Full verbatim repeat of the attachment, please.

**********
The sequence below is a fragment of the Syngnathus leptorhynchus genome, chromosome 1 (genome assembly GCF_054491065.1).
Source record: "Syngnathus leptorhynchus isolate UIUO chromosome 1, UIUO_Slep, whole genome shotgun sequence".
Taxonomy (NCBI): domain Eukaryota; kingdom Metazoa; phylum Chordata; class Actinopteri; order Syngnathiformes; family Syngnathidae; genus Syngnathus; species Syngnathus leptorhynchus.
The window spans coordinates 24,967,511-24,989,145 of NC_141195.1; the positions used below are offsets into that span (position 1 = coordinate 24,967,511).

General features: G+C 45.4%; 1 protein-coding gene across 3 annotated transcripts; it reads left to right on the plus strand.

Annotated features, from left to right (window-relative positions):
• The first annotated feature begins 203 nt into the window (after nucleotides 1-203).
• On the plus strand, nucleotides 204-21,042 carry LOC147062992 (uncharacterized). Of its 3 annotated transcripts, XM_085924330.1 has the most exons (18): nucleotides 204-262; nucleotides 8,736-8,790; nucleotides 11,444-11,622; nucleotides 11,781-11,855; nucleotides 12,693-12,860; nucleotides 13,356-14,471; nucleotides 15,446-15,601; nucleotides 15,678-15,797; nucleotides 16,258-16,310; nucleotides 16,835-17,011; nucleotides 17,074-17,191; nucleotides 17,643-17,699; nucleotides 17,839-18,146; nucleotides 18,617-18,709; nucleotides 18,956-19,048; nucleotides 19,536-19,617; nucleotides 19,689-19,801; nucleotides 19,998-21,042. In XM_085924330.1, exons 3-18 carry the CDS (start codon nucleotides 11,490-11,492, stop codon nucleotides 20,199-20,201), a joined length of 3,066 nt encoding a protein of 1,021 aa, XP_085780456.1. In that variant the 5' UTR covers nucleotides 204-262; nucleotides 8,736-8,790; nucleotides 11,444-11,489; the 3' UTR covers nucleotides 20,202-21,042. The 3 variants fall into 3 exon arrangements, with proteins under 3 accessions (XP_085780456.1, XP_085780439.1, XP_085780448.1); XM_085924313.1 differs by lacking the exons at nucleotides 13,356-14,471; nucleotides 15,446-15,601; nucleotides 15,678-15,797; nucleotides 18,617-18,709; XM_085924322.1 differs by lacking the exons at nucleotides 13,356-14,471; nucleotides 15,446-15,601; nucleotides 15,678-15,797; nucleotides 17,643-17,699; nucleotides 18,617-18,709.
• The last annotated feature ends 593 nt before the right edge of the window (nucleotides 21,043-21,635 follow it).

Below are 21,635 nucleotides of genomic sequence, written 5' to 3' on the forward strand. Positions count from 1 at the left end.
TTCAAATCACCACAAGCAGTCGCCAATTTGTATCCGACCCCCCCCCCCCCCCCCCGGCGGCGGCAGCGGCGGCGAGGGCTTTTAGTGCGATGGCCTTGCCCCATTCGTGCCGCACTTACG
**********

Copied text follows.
The sequence below is a fragment of the Syngnathus leptorhynchus genome, chromosome 1 (genome assembly GCF_054491065.1).
Source record: "Syngnathus leptorhynchus isolate UIUO chromosome 1, UIUO_Slep, whole genome shotgun sequence".
Taxonomy (NCBI): domain Eukaryota; kingdom Metazoa; phylum Chordata; class Actinopteri; order Syngnathiformes; family Syngnathidae; genus Syngnathus; species Syngnathus leptorhynchus.
The window spans coordinates 24,967,511-24,989,145 of NC_141195.1; the positions used below are offsets into that span (position 1 = coordinate 24,967,511).

General features: G+C 45.4%; 1 protein-coding gene across 3 annotated transcripts; it reads left to right on the plus strand.

Annotated features, from left to right (window-relative positions):
• The first annotated feature begins 203 nt into the window (after nucleotides 1-203).
• On the plus strand, nucleotides 204-21,042 carry LOC147062992 (uncharacterized). Of its 3 annotated transcripts, XM_085924330.1 has the most exons (18): nucleotides 204-262; nucleotides 8,736-8,790; nucleotides 11,444-11,622; nucleotides 11,781-11,855; nucleotides 12,693-12,860; nucleotides 13,356-14,471; nucleotides 15,446-15,601; nucleotides 15,678-15,797; nucleotides 16,258-16,310; nucleotides 16,835-17,011; nucleotides 17,074-17,191; nucleotides 17,643-17,699; nucleotides 17,839-18,146; nucleotides 18,617-18,709; nucleotides 18,956-19,048; nucleotides 19,536-19,617; nucleotides 19,689-19,801; nucleotides 19,998-21,042. In XM_085924330.1, exons 3-18 carry the CDS (start codon nucleotides 11,490-11,492, stop codon nucleotides 20,199-20,201), a joined length of 3,066 nt encoding a protein of 1,021 aa, XP_085780456.1. In that variant the 5' UTR covers nucleotides 204-262; nucleotides 8,736-8,790; nucleotides 11,444-11,489; the 3' UTR covers nucleotides 20,202-21,042. The 3 variants fall into 3 exon arrangements, with proteins under 3 accessions (XP_085780456.1, XP_085780439.1, XP_085780448.1); XM_085924313.1 differs by lacking the exons at nucleotides 13,356-14,471; nucleotides 15,446-15,601; nucleotides 15,678-15,797; nucleotides 18,617-18,709; XM_085924322.1 differs by lacking the exons at nucleotides 13,356-14,471; nucleotides 15,446-15,601; nucleotides 15,678-15,797; nucleotides 17,643-17,699; nucleotides 18,617-18,709.
• The last annotated feature ends 593 nt before the right edge of the window (nucleotides 21,043-21,635 follow it).

Below are 21,635 nucleotides of genomic sequence, written 5' to 3' on the forward strand. Positions count from 1 at the left end.
TTCAAATCACCACAAGCAGTCGCCAATTTGTATCCGACCCCCCCCCCCCCCCCCCGGCGGCGGCAGCGGCGGCGAGGGCTTTTAGTGCGATGGCCTTGCCCCATTCGTGCCGCACTTACG